Tag Archives: spanish

The Devil’s Backbone – Review

3 Oct

When I think of some of the best film makers working today, one of my go to names will always be Guillermo del Toro. At his most personal, his stories delve into the darkest of fantasies and bring them to life using real world consequences. We see this with films like Pan’s Labyrinth and Crimson Peak. On the flip side, del Toro can create spectacles for the big screen with a vision completely different from any other big budget film maker. Think of the two Hellboy films and Pacific Rim. With it being the beginning of that wonderful season of Halloween, I thought it would be a great time to check out one of del Toro’s most praised ghost stories, The Devil’s Backbone, from 2001. He’s stated that this film is a sort of cousin to Pan’s Labyrinth and it’s clear why. This is a sombre tale of war destroying people’s lives, while also offering a spooky ghost story and a message of strength that bursts through the sadness to offer hope. To put it simply, The Devil’s Backbone should be considered a modern classic.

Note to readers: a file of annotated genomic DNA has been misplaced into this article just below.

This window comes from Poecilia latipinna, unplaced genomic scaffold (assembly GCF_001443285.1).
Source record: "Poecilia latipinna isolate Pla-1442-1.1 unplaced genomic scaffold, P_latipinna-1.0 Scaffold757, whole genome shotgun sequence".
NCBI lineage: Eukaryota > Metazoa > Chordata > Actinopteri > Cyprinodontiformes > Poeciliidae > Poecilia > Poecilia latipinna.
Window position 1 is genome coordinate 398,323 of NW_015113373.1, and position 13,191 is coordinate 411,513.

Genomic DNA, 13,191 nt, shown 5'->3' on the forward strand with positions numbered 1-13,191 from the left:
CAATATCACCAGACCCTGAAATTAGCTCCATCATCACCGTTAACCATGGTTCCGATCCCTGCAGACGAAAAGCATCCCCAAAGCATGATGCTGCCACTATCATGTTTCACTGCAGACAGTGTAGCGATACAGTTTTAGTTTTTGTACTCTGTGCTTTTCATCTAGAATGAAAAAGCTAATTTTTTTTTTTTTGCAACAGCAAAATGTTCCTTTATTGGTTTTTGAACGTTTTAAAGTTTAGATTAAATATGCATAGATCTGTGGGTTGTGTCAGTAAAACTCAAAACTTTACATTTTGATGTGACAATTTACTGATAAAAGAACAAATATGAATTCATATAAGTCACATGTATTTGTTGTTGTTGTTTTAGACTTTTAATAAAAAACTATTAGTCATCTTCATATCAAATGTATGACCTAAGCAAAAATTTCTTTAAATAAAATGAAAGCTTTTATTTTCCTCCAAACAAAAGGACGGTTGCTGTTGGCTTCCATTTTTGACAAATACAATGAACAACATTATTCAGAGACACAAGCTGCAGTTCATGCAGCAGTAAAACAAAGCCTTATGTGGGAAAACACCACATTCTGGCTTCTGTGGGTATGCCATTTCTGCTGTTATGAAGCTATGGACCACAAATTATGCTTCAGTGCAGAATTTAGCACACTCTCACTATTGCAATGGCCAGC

Carlos (Fernando Tielve), an orphan who’s father was recently killed in the Spanish Civil War, is taken into an orphanage the wise Dr. Casares (Federico Luppi) and his fellow administrator and teacher for the kids, Carmen (Marisa Paredes). Upon arrive there, Carlos finds something very odd about the place, and it’s a something that’s quite obvious. There’s a bomb in the middle of the courtyard that landed and got lodged in the ground, but never detonated. He also hears stories from the kids there about an orphan named Santi (Junio Valverde), who mysteriously went missing when the bomb landed. One night, Carlos is out looking for water and comes across what seems to be the ghost of Santi who warns Carlos that many people are about to die. This apparition keeps appearing to Carlos, and it doesn’t take long for the other kids to believe him. Meanwhile, the groundskeeper, Jacinto (Eduardo Noriega), with the help of his friends begin scheming to rob the safe that Casares and Carmen have hidden in one of the buildings. As tensions rise between all parties, Santi’s warning of violence and death becomes an inevitability.